Harris showed marked improvement in the early stages of the 2005–06 NBA season, especially when it came to scoring; as a result, his minutes increased and he took more ball-handling responsibilities from Jason Terry. He is known for his exceptional speed, earning comparisons to other NBA guards like the Phoenix Suns' Leandro Barbosa and his good friend, the Miami Heat's Dwyane Wade.[1] He ended the year with averages of 9.9 ppg and 3.2 apg. He improved his jumpshot and his ability to split defenses and get to the rim. Unfortunately, he sustained a leg injury midway through the year and missed most of the rest of the regular season. Harris returned for the playoffs and played a huge role in toppling the Mavericks' long time rivals, the San Antonio Spurs. The Spurs had dominated the Mavs in recent playoff history, ending their playoff runs in 6 games in the 2003 Playoffs and 5 games in the 2001 Playoffs. In Dallas' 7-game series against the Spurs, Harris averaged 12.8 points, including a streak of 20, 24 and 18 points in three Mavs wins that wrestled control of the series away from the Spurs.

In the 2006–07 season, Harris averaged 10.2 points, 2.5 rebounds, and 3.7 assists per game.

After Harris became the starting point guard for the Mavericks in 2006–07, he helped lead the Mavericks to a team record of 67 wins in the regular season only to be upset by the eighth-seeded Golden State Warriors in the 2007 Playoffs. Halfway through the 2007–08 season, Harris was averaging career highs with 14.4 points per game and 5.4 assists per game. He was named a co-captain in 2007–08 along with Dirk Nowitzki.

New Jersey Nets

On February 19, 2008, he was traded to the New Jersey Nets along with signed and traded Keith Van Horn, Trenton Hassell, DeSagana Diop, Maurice Ager, $3 million cash and 2008 and 2010 first-round draft picks in exchange for Jason Kidd, Malik Allen, and Antoine Wright. In a situation that is the polar opposite of his "groomed for the future" role with Dallas, Harris is now considered the future of the Nets' franchise. In his Nets home game debut against the Milwaukee Bucks he posted 21 points, including a 16-point game-changing early spurt, plus added five assists in just under 21 minutes.[6] Towards the end of the game he was treated to chants of "Dev-in Harris! Dev-in Harris!",[6] and the first 5,000 fans reportedly received Devin Harris T-shirts in the Nets' next home game versus the San Antonio Spurs.[6] After New Jersey missed the playoffs for the first time in 7 years, he expressed that he was not satisfied with the way he played toward the season's end and he said he would mainly need to work on his assertiveness on offense over the summer.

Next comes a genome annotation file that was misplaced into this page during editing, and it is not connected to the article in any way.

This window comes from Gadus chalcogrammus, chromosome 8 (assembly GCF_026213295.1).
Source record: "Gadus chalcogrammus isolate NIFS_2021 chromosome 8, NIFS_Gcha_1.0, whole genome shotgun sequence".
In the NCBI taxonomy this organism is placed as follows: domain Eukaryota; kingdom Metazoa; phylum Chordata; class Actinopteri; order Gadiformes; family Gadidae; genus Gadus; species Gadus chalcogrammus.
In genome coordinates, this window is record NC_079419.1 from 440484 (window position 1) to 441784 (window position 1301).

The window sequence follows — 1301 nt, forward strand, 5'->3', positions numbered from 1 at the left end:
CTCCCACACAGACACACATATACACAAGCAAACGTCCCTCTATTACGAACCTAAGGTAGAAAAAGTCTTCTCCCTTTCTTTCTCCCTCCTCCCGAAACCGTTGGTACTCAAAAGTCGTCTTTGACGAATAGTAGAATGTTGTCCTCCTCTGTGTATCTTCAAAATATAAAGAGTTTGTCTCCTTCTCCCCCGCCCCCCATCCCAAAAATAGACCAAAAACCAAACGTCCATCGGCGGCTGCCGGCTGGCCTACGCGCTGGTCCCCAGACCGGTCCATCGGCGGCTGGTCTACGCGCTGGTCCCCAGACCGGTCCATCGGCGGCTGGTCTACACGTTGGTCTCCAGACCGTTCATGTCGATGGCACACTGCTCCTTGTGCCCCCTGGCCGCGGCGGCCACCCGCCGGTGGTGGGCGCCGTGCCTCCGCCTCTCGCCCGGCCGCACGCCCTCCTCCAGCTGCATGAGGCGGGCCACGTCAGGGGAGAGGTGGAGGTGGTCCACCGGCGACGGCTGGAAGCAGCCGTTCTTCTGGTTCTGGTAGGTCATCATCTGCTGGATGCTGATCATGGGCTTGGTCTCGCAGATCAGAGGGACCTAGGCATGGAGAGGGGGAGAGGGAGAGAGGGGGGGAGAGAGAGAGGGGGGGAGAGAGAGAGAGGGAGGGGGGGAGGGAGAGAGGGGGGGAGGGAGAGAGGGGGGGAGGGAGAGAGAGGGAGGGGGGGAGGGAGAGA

On November 7, 2008, Harris posted a career-high 38 points against All-Star Allen Iverson in his debut with the Detroit Pistons. He later bettered high career-high on November 30 with 47 points, including scoring 21 in both the first half and the fourth quarter, against the Suns in the Nets' first win in Phoenix since 1993. On December 19, in Dallas' first game at the Nets' Izod Center since the trade between the two teams, Harris put on a masterful performance posting 41 points and a season-high 13 assists in a blowout victory against his former team, while outplaying the player he was essentially traded for, Jason Kidd. Towards the end of the game, Nets fans were chanting "Thank you Cuban!" (Mavericks team owner Mark Cuban was sitting courtside). On January 29, 2009 Harris was named a reserve for the 2009 NBA All-Star Game. It was the first time Harris was named as an All-Star in his career.. On February 23,2009 in a game against the 76ers, Devin Harris made a "miracle" half court buzzer beating 47 foot shot to win the game 98–96.